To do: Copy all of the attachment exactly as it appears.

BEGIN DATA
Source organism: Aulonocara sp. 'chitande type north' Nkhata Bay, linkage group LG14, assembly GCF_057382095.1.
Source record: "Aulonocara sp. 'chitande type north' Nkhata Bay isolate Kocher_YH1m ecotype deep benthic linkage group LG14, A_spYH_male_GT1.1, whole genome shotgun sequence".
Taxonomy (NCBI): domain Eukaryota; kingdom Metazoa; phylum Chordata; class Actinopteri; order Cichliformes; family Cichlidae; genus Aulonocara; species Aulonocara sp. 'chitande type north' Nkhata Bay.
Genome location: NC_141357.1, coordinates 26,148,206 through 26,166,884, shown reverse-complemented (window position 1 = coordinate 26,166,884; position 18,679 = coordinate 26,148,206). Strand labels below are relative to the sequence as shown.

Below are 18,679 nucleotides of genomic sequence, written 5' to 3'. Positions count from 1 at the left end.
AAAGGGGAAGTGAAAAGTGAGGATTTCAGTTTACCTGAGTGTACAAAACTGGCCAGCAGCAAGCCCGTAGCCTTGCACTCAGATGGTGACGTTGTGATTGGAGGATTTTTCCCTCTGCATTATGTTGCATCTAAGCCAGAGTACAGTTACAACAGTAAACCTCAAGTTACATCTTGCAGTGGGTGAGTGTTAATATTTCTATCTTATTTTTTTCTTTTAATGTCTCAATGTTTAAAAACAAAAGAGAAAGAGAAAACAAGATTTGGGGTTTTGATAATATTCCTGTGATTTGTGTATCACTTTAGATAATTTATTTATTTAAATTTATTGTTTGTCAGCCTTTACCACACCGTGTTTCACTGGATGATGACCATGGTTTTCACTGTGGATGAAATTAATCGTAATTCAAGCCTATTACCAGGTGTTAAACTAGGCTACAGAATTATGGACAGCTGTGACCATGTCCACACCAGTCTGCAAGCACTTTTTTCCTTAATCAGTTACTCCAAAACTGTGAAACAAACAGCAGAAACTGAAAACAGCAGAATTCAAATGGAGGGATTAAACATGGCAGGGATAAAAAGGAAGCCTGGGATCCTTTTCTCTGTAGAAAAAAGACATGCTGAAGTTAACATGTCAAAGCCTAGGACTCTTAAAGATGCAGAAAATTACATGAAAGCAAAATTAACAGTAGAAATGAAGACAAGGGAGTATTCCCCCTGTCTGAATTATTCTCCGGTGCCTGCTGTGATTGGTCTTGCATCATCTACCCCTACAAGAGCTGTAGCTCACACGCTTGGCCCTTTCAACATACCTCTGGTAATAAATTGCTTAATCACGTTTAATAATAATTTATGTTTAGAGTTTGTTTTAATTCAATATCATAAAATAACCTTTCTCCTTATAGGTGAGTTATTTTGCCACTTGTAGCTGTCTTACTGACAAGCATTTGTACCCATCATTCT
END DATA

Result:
Source organism: Aulonocara sp. 'chitande type north' Nkhata Bay, linkage group LG14, assembly GCF_057382095.1.
Source record: "Aulonocara sp. 'chitande type north' Nkhata Bay isolate Kocher_YH1m ecotype deep benthic linkage group LG14, A_spYH_male_GT1.1, whole genome shotgun sequence".
Taxonomy (NCBI): domain Eukaryota; kingdom Metazoa; phylum Chordata; class Actinopteri; order Cichliformes; family Cichlidae; genus Aulonocara; species Aulonocara sp. 'chitande type north' Nkhata Bay.
Genome location: NC_141357.1, coordinates 26,148,206 through 26,166,884, shown reverse-complemented (window position 1 = coordinate 26,166,884; position 18,679 = coordinate 26,148,206). Strand labels below are relative to the sequence as shown.

Below are 18,679 nucleotides of genomic sequence, written 5' to 3'. Positions count from 1 at the left end.
AAAGGGGAAGTGAAAAGTGAGGATTTCAGTTTACCTGAGTGTACAAAACTGGCCAGCAGCAAGCCCGTAGCCTTGCACTCAGATGGTGACGTTGTGATTGGAGGATTTTTCCCTCTGCATTATGTTGCATCTAAGCCAGAGTACAGTTACAACAGTAAACCTCAAGTTACATCTTGCAGTGGGTGAGTGTTAATATTTCTATCTTATTTTTTTCTTTTAATGTCTCAATGTTTAAAAACAAAAGAGAAAGAGAAAACAAGATTTGGGGTTTTGATAATATTCCTGTGATTTGTGTATCACTTTAGATAATTTATTTATTTAAATTTATTGTTTGTCAGCCTTTACCACACCGTGTTTCACTGGATGATGACCATGGTTTTCACTGTGGATGAAATTAATCGTAATTCAAGCCTATTACCAGGTGTTAAACTAGGCTACAGAATTATGGACAGCTGTGACCATGTCCACACCAGTCTGCAAGCACTTTTTTCCTTAATCAGTTACTCCAAAACTGTGAAACAAACAGCAGAAACTGAAAACAGCAGAATTCAAATGGAGGGATTAAACATGGCAGGGATAAAAAGGAAGCCTGGGATCCTTTTCTCTGTAGAAAAAAGACATGCTGAAGTTAACATGTCAAAGCCTAGGACTCTTAAAGATGCAGAAAATTACATGAAAGCAAAATTAACAGTAGAAATGAAGACAAGGGAGTATTCCCCCTGTCTGAATTATTCTCCGGTGCCTGCTGTGATTGGTCTTGCATCATCTACCCCTACAAGAGCTGTAGCTCACACGCTTGGCCCTTTCAACATACCTCTGGTAATAAATTGCTTAATCACGTTTAATAATAATTTATGTTTAGAGTTTGTTTTAATTCAATATCATAAAATAACCTTTCTCCTTATAGGTGAGTTATTTTGCCACTTGTAGCTGTCTTACTGACAAGCATTTGTACCCATCATTCT